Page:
Anand’s pithy post prompted me to complete this post, which has been incomplete for a while now.
Many people ask “Why can’t we have a caste free meritocracy? Why should we support affirmative action/reservations when we don’t believe in it?” Well, that is a hard question to answer, but in order to create a level playing field, empowerment of ALL is necessary, and affirmative action (when implemented properly) will result in that. It will take time, cannot happen overnight, and a painless transition is difficult. If you want to take a karmic view about it, we need to pay for the sins of our forefathers (or our past lives). There is no way around it.
But here are three specific, separate instances, where reservations have lead to markedly different outcomes. Think about them.
Take 1: This was about 10 years ago. In school, I had tons of friends, and I didn’t know what caste most of them belonged to. Even if I did, it was just a bit of trivia, and the four varanas themselves were something we came across in the history books. We took our 12th standard exams, and suddenly, we had to apply to colleges across the country, and take different entrance exams. The application forms confounded us with lists of a few thousand sub-castes, listed under OC, BC, MBC, SC, ST and whatever else. Our results came out, and we were discussing our likely futures. A very good friend of mine didn’t seem bothered by his not-so-stellar performance. ”I’m MBC, I’ll get into REC Suratkal computer science without any problem,” he declared. Now, his family was extremely affluent, and his garden was bigger than my apartment. His family employed one cook, one housekeeper, one driver, one gardener and one watchman. He came to school in his own Kinetic Honda, at a time when my cycle was my most prized possession. How was he “most backward”?, I wondered. Social empowerment through reservations?
Take 2: I’ve been involved with some projects working with dalit/SC communities in a certain district in a state in India. The region this is based in has primarily two dalit sub-castes (yes, there are dalit sub-castes), let us call them A and B. Sub-caste A actually did not traditionally do the most menial of tasks. They were predominantly landless daily-wage workers. In the 1992 census, the community was largely illiterate, poor, and had little social empowerment. Mandal happened, and much else. The community, though poor, was quite assertive and aggressive. They also became politically very active. Due to this, they made full use of every available opportunity due to reservations, starting from educational institutions, to village governing bodies, local government, legislature and assembly, and posts in government bodies. Their economic status improved slowly, but their social status improved rapidly. They soon moved into the main village (leaving the dalit houses that usually are OUTSIDE the main village). Today, their literacy rate is on par with the state average, and is even more promising when one looks at children in primary schools. Social empowerment through reservations?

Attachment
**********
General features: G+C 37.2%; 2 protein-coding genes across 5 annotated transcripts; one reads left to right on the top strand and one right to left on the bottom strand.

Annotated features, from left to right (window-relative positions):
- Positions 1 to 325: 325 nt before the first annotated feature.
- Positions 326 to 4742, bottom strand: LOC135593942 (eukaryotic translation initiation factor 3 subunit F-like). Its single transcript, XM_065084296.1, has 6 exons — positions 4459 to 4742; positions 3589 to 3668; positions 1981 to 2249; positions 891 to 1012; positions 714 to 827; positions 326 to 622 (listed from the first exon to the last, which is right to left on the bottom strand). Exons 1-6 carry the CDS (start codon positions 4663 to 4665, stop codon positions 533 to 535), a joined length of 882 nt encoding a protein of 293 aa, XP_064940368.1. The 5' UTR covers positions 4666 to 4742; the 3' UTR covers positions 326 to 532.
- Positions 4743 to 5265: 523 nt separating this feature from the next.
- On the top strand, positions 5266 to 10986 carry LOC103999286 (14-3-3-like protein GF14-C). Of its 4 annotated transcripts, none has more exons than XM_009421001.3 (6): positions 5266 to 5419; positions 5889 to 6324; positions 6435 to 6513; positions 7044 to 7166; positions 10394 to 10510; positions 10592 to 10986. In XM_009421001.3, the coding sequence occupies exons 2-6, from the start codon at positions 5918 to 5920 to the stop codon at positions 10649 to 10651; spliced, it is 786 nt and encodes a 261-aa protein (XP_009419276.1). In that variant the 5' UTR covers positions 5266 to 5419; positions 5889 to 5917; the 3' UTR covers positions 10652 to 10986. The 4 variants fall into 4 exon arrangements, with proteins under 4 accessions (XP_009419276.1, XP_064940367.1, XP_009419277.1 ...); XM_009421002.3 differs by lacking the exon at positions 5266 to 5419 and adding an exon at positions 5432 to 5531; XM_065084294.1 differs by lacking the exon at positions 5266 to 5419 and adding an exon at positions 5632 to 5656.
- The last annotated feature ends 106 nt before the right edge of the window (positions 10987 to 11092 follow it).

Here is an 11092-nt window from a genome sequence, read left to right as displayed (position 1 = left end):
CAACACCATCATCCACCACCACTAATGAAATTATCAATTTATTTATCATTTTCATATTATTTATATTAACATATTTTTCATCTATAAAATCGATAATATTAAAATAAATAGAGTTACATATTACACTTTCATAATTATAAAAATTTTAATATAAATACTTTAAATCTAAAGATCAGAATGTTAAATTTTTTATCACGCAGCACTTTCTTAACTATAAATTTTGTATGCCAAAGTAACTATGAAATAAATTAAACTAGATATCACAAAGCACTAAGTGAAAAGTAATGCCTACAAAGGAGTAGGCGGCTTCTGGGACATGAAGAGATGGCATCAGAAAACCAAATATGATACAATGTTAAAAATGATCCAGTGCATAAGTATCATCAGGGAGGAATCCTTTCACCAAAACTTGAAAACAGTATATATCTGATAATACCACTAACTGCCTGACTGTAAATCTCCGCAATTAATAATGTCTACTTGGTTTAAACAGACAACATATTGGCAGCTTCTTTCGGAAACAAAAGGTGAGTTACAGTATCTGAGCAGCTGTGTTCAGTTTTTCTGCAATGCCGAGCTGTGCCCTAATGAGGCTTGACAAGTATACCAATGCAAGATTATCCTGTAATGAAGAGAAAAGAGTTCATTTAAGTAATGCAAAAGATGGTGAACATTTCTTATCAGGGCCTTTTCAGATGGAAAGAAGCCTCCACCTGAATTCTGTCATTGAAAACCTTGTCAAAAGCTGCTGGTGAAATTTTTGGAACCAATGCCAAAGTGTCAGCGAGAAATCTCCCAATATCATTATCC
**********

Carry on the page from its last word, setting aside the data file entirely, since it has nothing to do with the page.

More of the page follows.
Take 3: In this same district, there is also dalit sub-caste B. These dalits are amongst the lowest of the low castes, with their traditional occupations being leather working or manual scavenging. They are extremely poor, and the 1992 census revealed a literacy rate of 11% for men, and 0% for women (things are better now, with the community rate being around 20%). They were socially and economically at the absolute bottom of the heap. In addition, they are a rather timid community, terrified to raise their voices (unlike A). They have (till date) not been able to use ANY of the reservations available in education, local government, or government institutions. They are politically leaderless. All the reservations available to dalits in the district are used up by sub-caste A. Today, B continue to live in dalit hamlets outside the main village. What is far worse is that they are considered untouchables by sub-caste A, who will actually not allow sub-caste B to use their (A’s) water hand pumps. Invariably, through some perverse fate, B’s graveyards are always on the other side of the main village, but they are not allowed to take their dead through the village. Instead, they have to take detours (in some villages, up to 10 km), to reach their burial grounds (they bury their dead). Social empowerment through reservations?
Here you have it. Take 1,2 and 3. Think about it. Also think of political will to enforce change (and the need for new classifications of sub-castes), and present day reinforcing of caste barriers. And how we ourselves contribute to it.